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FBI Director James Comey and NSA Director Mike Rogers stand by the conclusion that Russia sought to influence the 2016 election in President Donald Trump’s favor, they both said at a March 20 congressional hearing.
But that’s not what Trump heard.
"The NSA and FBI tell Congress that Russia did not influence electoral process," Trump tweeted from the official White House account, @POTUS.
His tweet included a 51-second video clip of the hearing, which lasted more than five hours. The video clip shows Comey and Rogers confirming they have no evidence indicating that Russia altered vote tallies on Election Day in swing states like Florida, North Carolina and Ohio.
But vote tallying is only one aspect of the electoral process, and it’s not the only aspect of the campaign that Comey and Rogers talked about.
Comey and Rogers said they believe Russia meddled in the race leading up to Election Day, chiefly by cyber-infiltrating the Democratic National Committee and other political organizations. Contrary to Trump’s tweet, they also said the intelligence community did not assess whether Russia’s actions actually had a measurable impact on the election outcome or public opinion.
Because Trump sent out his tweet before the hearing ended, Rep. Jim Himes, D-Conn., was able to ask Comey and Rogers about it.
"We’ve offered no opinion, have no view, have no information on potential impact because it’s never something that we’ve looked at," Comey said.
But there’s no question from their testimony that Rogers and Comey believe that Russia wanted to influence the election:
• Comey officially confirmed the FBI is still investigating Russia’s involvement in the election, saying, "I have been authorized by the Department of Justice to confirm that the FBI, as part of our counterintelligence mission, is investigating the Russian government's efforts to interfere in the 2016 presidential election and that includes investigating the nature of any links between individuals associated with the Trump campaign and the Russian government and whether there was any coordination between the campaign and Russia's efforts."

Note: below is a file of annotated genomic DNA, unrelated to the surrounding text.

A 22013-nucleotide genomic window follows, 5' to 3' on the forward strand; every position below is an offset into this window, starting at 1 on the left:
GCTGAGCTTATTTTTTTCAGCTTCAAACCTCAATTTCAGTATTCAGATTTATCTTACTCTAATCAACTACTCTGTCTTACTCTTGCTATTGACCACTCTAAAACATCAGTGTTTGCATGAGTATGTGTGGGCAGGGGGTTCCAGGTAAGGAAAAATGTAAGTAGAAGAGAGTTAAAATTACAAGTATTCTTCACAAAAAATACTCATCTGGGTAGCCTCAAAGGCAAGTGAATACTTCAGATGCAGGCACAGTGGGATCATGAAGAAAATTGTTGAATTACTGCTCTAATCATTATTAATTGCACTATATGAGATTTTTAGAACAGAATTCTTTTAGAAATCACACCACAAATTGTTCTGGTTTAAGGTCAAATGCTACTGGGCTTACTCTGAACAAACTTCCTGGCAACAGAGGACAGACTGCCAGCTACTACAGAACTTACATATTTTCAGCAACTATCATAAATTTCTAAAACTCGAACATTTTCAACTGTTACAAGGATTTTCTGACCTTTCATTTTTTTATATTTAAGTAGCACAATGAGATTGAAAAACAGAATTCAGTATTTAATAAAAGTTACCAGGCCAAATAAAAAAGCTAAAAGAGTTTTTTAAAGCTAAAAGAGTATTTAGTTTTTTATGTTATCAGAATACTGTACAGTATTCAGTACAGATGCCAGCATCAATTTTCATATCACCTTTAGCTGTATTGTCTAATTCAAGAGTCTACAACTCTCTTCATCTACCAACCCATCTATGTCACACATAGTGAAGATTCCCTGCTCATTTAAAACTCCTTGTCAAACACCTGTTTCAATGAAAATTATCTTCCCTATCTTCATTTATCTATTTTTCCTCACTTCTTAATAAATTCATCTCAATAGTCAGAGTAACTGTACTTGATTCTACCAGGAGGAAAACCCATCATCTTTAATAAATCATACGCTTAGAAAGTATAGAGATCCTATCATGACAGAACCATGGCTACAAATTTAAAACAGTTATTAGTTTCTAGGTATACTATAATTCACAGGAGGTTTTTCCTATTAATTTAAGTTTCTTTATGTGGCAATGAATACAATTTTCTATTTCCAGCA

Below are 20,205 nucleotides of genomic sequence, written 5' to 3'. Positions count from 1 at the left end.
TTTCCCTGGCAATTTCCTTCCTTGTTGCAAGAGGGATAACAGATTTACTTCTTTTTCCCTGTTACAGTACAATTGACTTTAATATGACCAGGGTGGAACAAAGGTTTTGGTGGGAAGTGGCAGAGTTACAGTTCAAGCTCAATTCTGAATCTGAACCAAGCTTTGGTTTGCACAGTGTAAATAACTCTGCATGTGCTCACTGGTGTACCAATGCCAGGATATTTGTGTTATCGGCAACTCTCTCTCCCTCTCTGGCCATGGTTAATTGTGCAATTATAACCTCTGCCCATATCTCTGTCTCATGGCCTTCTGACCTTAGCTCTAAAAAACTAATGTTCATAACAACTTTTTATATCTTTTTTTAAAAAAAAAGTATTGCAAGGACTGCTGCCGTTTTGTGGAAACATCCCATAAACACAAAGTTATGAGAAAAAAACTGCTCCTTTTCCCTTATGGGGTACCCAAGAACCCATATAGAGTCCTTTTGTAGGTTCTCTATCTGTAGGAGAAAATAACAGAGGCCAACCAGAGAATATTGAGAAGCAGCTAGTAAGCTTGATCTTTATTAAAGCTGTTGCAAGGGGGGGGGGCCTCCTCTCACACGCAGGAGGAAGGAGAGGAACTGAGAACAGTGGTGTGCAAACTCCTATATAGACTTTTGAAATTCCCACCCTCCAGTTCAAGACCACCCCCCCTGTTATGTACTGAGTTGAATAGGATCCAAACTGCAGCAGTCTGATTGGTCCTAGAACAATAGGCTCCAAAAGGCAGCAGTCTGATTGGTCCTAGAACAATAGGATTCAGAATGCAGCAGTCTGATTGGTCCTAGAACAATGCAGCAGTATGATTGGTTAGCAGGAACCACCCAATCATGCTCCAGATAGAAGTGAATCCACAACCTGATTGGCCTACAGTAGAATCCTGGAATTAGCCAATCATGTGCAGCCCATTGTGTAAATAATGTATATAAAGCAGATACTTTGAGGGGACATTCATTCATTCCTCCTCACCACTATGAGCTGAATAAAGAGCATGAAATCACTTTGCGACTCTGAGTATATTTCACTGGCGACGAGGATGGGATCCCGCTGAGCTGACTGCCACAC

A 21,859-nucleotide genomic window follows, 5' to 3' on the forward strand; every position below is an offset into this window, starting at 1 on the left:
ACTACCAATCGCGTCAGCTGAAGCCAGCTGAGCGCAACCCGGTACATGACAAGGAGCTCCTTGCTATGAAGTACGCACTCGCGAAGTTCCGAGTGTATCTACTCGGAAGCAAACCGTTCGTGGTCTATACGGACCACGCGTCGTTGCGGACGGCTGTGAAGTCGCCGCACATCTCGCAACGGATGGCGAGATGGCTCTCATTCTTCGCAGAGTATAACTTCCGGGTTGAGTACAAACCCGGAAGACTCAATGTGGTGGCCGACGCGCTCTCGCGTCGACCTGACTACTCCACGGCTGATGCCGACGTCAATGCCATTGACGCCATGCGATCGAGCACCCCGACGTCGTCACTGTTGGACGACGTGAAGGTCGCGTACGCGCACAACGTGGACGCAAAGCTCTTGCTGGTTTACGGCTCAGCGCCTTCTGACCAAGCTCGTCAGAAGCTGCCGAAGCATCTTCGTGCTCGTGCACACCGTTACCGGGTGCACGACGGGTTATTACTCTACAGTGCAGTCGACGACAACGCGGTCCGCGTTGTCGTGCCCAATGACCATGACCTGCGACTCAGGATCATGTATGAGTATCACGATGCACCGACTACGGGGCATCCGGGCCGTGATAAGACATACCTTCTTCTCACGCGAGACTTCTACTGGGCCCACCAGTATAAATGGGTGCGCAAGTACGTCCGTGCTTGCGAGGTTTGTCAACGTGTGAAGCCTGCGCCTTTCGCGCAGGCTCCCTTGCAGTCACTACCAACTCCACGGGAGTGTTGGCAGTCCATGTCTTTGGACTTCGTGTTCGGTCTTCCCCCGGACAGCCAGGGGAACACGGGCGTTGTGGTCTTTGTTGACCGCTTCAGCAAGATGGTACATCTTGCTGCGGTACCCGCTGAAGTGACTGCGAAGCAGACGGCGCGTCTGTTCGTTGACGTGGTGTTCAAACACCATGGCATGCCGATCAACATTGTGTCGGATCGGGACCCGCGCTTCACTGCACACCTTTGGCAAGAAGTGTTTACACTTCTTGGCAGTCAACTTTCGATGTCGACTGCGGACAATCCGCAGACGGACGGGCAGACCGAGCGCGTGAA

• Comey and Rogers both said "yes" when Rep. Mike Conaway, R-Texas, asked: "Both your agencies agree with the assessment that the Russians' goal was to undermine the public faith in U.S. democratic process. Is that still your assessments?"
• Comey and Rogers both said "yes" when Conaway asked them if they still agreed with the intelligence community’s January conclusion that Russian President Vladimir Putin wanted to harm former Secretary of State Hillary Clinton’s candidacy and, by extension, help Trump.
"I don't know for sure (when we made that judgment), but I think that was a fairly easy judgment for the community," Comey said. "Putin hated Secretary Clinton so much, that the flipside of that coin was he had a clear preference for the person running against the person he hated so much."
• Comey said Russia’s interference stood out because it was so "noisy," possibly in an attempt to cause panic among the American public. "They were unusually loud in their intervention," he said. "It’s almost as if they didn’t care that we knew what they were doing or that they wanted us to see what they were doing."
We reached out to the White House for comment but didn't hear back.
Trump said, "The NSA and FBI tell Congress that Russia did not influence electoral process."
Rogers and Comey never said this — not in the video clip Trump shared, nor at any point in the five-hour hearing.
Rather, they said they believe Russia interfered in the presidential election, in an attempt to help Trump and undermine the democratic process. They said they don’t know one way or the other if that interference actually did affect public opinion or the outcome of the election.
We rate Trump’s claim False.
C-SPAN, Comey and Rogers hearing before the House, March 20, 2017
ODNI, "Assessing Russian Activities and Intentions in Recent US Elections," Jan. 6, 2017
PolitiFact, "The possible ties between Trump and Russia, explained," Feb. 22, 2017
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